Some LGBTQ+ rights activists are denouncing the U.S. Supreme Court's refusal to block the enforcement of a restrictive Texas abortion law, although it will let a lawsuit against the law to proceed.
The Texas law, Senate Bill 8, bans most abortions after six weeks -- before most people know they're pregnant -- but instead of making state officials responsible for enforcement, it empowers private individuals to sue abortion providers and anyone who "aids or abets" the procedure, including medical staffers, counselors, those who help a patient pay for it, and even those who drive the patient to the clinic. The court had declined to block the law in an opinion issued September 1, and it did so again Friday in response to a petition from the U.S. Justice Department, saying lower courts should consider the matter.
But it agreed Friday that a suit against the law can go forward, "ruling that abortion providers in the state may sue some state officials in federal court despite the procedural hurdles imposed by the unusual structure of the law," The New York Times reports. The state had contended that since it isn't enforcing the law, it can't be sued. But the court ruled that certain state officials can be sued, although not others.
"Although the Supreme Court has allowed the challenge to SB 8 to proceed against certain state defendants, the Court once again has failed in its obligation to vindicate constitutional rights against an effort by a state to nullify them, with deeply troubling implications," said a statement issued by Sharon McGowan, legal director and chief strategy officer at Lambda Legal. "The enforcement scheme devised by the state of Texas was intended to create an end-run around judicial review, and a majority of the Court was willing to acquiesce in this scheme to violate the Constitution with impunity. As Chief Justice Roberts noted in his opinion dissenting in part, 'The clear purpose and actual effect of S.B. 8 has been to nullify [the Supreme] Court's rulings' regarding abortion."
"As the Chief noted, 'the Constitution is the fundamental and paramount law of the nation.' Yet, through its decision today, a majority of the Court has sent the dangerous message that it will abdicate its responsibility when states brazenly attempt to annul constitutional guarantees by ignoring decisions of the Supreme Court. As the Chief Justice correctly notes, when states are allowed to act as Texas has done here, 'the constitution itself becomes a solemn mockery.' Today's decision will certainly embolden other states to continue to test whether our current Supreme Court can be trusted to play its essential role as a defender of constitutional liberties and of the rule of law. This decision also will embolden those who wish to place bounties on the heads of other people who are simply exercising constitutionally guaranteed rights. The Court's ruling causes us grave concern about the fate not only of abortion rights, but of other protected liberties, including those relied upon by the LGBTQ community to protect ourselves and our families, which remain under relentless attack.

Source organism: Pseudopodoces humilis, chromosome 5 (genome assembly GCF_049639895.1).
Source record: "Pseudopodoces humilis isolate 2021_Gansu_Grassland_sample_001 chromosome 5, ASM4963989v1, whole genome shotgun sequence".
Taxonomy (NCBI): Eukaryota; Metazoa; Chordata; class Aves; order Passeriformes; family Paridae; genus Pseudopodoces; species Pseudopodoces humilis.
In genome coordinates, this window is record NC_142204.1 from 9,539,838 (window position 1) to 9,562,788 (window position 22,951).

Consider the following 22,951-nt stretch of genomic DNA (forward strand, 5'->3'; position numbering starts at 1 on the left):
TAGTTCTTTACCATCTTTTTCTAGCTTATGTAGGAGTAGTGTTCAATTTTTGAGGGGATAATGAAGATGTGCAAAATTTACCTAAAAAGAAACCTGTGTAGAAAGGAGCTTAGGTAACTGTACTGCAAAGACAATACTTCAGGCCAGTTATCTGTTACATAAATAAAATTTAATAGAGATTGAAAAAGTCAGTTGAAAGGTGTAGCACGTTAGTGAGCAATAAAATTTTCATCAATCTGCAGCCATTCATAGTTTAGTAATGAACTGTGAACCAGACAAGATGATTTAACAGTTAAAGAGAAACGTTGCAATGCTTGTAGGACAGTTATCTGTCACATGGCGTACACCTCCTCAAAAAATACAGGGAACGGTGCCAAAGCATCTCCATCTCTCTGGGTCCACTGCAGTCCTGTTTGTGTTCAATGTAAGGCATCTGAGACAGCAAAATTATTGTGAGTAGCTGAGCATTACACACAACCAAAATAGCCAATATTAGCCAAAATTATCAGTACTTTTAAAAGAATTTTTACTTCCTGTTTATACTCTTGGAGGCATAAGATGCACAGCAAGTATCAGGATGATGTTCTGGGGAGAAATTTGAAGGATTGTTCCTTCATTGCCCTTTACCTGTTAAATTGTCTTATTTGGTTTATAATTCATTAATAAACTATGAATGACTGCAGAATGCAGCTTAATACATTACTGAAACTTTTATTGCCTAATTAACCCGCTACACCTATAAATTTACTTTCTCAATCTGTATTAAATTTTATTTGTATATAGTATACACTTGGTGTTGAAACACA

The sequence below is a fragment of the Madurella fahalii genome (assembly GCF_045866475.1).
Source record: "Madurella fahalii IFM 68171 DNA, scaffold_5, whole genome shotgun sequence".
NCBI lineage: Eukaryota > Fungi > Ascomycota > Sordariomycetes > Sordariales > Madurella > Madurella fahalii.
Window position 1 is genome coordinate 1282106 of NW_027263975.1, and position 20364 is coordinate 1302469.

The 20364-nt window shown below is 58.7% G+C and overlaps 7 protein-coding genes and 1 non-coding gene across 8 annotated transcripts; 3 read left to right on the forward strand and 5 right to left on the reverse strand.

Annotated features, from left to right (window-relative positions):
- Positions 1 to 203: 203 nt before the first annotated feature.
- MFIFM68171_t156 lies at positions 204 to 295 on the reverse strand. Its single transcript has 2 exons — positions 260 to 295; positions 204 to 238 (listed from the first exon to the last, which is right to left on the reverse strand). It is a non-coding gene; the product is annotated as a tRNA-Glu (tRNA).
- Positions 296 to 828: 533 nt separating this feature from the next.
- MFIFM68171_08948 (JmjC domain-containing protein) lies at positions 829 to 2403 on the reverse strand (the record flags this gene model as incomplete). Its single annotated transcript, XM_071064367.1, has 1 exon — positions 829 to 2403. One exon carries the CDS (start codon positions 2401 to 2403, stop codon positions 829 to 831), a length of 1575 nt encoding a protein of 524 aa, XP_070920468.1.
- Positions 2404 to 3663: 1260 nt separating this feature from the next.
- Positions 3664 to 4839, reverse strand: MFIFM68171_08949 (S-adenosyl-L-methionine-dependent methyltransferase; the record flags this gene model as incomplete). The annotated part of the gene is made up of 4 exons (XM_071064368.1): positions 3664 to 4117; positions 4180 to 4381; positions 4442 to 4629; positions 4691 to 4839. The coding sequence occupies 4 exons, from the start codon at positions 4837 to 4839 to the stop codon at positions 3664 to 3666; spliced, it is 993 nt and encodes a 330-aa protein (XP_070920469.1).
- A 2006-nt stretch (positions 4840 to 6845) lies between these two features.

"We support Whole Woman's Health, other abortion providers, abortion funds, support networks, and clergy members in Texas who have been and want to continue providing this critical health care for so many, as well as their advocates, Center for Reproductive Rights, Planned Parenthood Federation of America, the Lawyering Project, the ACLU, and ACLU of Texas. We are outraged that SB 8 continues to block access to life-saving health care, of which abortion is an essential component, full stop. People have been suffering and will continue to suffer grave harm since this law went into effect, and lives will be lost as a result of this unconstitutional infringement on abortion access. And the price will be exacted most heavily, as it always is, on the most vulnerable in our community -- women, LGBTQ+ people, people of color, people who experience domestic violence, disabled people, immigrants, people working to make ends meet, and especially those living with multiple marginalized identities. No one should lose sight of these grave realities."
McGowan and others have pointed out that the right to abortion is not an exclusively heterosexual issue -- LGBTQ+ people can and do become pregnant. And reproductive rights also encompass the right to contraception, to assisted reproductive technologies, and more. Also, those rights derive from the same privacy right in which marriage equality, the right to consensual sexual relationships, and others are rooted.
The Human Rights Campaign also spoke out about Friday's decisions. "Having access to needed medical care, including abortion care, is a right that every person is entitled to and Texas lawmakers have stripped that from pregnant people in their state," said a statement from Sarah Warbelow, HRC's legal director. "The Supreme Court's decision today allowing the law to be challenged is a hopeful step forward -- however, it still leaves abortion access in peril and increasingly vulnerable. The landmark precedent set in [Roe v. Wade] and [Casey v. Planned Parenthood] must be upheld to ensure a continued right to privacy."